High trans fat intake increased ischemic stroke risk among a large cohort of postmenopausal women, but taking aspirin appears to lessen the risk, study findings published in Annals of Neurology indicate.

Women who ate the most trans fat had a 39% greater incidence of ischemic stroke than those who ate the least amounts (hazard ratio=1.39; P =0.048 for trend), Ka He, MD, ScD, MPH, from the University of North Carolina Gillings School of Global Public Health and colleague reported.

When the researchers compared trans fat intake and ischemic stroke risk among aspirin and nonaspirin users, they found that women who took the medication and consumed high amounts of trans fat had a similar risk for stroke (P=0.43 for trend), but that this risk increased substantially among nonaspirin users. Nonaspirin users who consumed the most trans fat had a 66% increased risk for ischemic stroke compared with those who ate the least (P<0.01 for trend).

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“Our results highlight the importance of limiting the amount of dietary trans fat intake and using aspirin for primary ischemic stroke prevention among women, specifically postmenopausal women who have elevated risk of ischemic stroke,” they wrote.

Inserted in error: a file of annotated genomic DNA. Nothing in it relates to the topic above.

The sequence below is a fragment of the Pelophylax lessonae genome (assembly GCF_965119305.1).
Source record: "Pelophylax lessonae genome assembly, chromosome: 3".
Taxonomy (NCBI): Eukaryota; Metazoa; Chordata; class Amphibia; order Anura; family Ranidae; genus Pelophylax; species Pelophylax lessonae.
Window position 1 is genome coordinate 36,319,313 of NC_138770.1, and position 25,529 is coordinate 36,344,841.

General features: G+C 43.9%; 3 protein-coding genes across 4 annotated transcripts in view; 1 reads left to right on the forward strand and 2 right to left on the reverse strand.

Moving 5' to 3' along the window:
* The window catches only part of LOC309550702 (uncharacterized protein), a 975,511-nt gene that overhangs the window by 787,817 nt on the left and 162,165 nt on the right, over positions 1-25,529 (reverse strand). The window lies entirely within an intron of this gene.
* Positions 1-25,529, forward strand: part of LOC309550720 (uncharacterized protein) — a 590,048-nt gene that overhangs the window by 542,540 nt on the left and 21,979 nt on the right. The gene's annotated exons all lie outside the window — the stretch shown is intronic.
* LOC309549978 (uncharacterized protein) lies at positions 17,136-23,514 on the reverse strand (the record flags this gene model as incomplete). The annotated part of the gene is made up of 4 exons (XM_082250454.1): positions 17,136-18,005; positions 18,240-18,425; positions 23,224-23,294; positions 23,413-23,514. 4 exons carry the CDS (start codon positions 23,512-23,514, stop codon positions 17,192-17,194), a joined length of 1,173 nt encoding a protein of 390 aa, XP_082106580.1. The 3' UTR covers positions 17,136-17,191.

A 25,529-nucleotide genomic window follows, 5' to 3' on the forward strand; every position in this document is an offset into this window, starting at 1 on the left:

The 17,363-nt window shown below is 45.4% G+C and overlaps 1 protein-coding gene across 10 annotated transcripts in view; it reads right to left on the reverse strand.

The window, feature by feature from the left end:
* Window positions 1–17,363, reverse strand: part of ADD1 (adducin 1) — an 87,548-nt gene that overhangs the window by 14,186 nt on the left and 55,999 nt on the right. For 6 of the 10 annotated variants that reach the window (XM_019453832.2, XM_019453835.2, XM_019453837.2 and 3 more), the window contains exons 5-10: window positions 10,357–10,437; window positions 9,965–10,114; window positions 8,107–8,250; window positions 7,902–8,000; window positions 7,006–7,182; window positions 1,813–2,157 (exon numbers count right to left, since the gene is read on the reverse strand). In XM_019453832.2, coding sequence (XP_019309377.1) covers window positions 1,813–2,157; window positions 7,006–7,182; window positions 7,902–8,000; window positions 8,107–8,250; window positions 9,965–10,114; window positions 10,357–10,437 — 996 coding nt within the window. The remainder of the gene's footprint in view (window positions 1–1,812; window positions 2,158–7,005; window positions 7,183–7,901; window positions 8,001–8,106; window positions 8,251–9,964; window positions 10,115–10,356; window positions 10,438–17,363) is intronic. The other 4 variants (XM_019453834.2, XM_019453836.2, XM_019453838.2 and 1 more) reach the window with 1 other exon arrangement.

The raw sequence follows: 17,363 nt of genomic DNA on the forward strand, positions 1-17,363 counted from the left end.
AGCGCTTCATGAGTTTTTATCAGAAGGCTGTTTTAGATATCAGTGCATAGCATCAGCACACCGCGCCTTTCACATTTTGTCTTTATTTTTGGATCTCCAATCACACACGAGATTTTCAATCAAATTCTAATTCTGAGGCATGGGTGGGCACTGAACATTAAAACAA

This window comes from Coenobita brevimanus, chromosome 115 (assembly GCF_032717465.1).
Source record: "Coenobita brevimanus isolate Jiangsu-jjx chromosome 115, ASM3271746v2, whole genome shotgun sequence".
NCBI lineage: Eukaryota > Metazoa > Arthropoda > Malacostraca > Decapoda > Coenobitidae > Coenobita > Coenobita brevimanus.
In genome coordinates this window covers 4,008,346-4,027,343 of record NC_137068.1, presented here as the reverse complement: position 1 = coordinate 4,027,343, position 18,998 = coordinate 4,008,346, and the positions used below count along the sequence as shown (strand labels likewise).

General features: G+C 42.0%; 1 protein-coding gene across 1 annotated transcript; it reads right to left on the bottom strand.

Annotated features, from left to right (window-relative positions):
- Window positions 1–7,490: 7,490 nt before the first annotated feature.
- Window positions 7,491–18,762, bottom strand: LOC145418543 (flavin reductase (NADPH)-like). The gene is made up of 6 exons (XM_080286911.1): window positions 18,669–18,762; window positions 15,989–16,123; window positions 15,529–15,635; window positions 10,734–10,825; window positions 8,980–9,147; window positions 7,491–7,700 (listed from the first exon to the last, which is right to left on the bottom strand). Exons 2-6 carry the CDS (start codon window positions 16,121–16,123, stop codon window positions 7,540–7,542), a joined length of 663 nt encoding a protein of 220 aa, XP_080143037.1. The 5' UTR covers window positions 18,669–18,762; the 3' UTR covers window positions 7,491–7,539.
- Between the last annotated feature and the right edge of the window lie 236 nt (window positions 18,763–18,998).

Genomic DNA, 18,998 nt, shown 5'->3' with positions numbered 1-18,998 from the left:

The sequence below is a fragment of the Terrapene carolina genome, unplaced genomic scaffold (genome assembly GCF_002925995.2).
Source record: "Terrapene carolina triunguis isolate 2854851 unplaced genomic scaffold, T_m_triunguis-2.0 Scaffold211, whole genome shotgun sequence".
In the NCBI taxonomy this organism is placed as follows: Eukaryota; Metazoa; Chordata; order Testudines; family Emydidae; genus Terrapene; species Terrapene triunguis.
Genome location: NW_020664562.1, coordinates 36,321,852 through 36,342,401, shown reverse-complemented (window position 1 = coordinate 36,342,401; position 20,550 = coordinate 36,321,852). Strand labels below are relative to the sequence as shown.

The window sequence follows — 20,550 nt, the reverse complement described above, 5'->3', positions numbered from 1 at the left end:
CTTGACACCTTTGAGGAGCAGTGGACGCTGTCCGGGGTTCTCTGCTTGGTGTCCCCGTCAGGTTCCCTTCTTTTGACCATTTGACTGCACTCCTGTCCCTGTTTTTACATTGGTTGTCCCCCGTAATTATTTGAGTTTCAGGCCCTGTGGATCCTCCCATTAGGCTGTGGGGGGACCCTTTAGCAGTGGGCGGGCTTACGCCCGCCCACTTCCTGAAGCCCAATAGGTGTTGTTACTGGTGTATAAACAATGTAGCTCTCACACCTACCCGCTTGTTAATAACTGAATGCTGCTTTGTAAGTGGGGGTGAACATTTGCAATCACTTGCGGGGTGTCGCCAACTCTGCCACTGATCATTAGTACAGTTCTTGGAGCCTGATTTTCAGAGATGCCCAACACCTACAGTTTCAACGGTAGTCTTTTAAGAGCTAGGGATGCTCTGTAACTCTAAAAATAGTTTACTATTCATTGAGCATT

Two earlier studies involving participants in the Health Professionals Follow-up Study and the Nurse’s Health Study failed to show a significant association between trans fats and ischemic stroke. But the researchers pointed out that these studies, although large, included only small numbers of stroke, thus limiting their statistical power.

In the current study, He and colleagues analyzed data from more than 1,000 incident ischemic strokes occurring among 87,025 generally healthy postmenopausal women, who participated in the Women’s Health Initiative Observational Study.

No significant associations between saturated, monounsaturated or polyunsaturated fat intake and ischemic stroke or any of it’s subtypes were observed.

Compared with the lowest trans fat intake quintile, which averaged 2.2 g per day, HRs for ischemic stroke increased with trans fat consumption (P=0.0002 for trend), even after adjusting for age and ethnicity. HRs were as follows:

  • 1.22 for the quintile that consumed an average 2.3 g per day (95% CI 0.99 to 1.51)
  • 1.37 for the quintile that got an average 2.6 g per day (95% CI 1.11 to 1.68)
  • 1.33 for the quintile that averaged 3.4 g per day (95% CI 1.09 to 1.64)
  • 1.49 for the highest intake group who averaged 6.1 g per day (95% CI 1.22 to 1.82)

“In the largest cohort study of strokes among postmenopausal women, we observed a positive association between trans fat intake and incidence of ischemic stroke that persisted after adjustment for major lifestyle, cardiovascular and dietary factors,” the researchers wrote.

Although confounding was possible, the researchers noted that it was unlikely as several sensitivity analyses repeated and validated the results.

He K et al. Ann Neurol. 2012; doi:10.1002/ana.23555.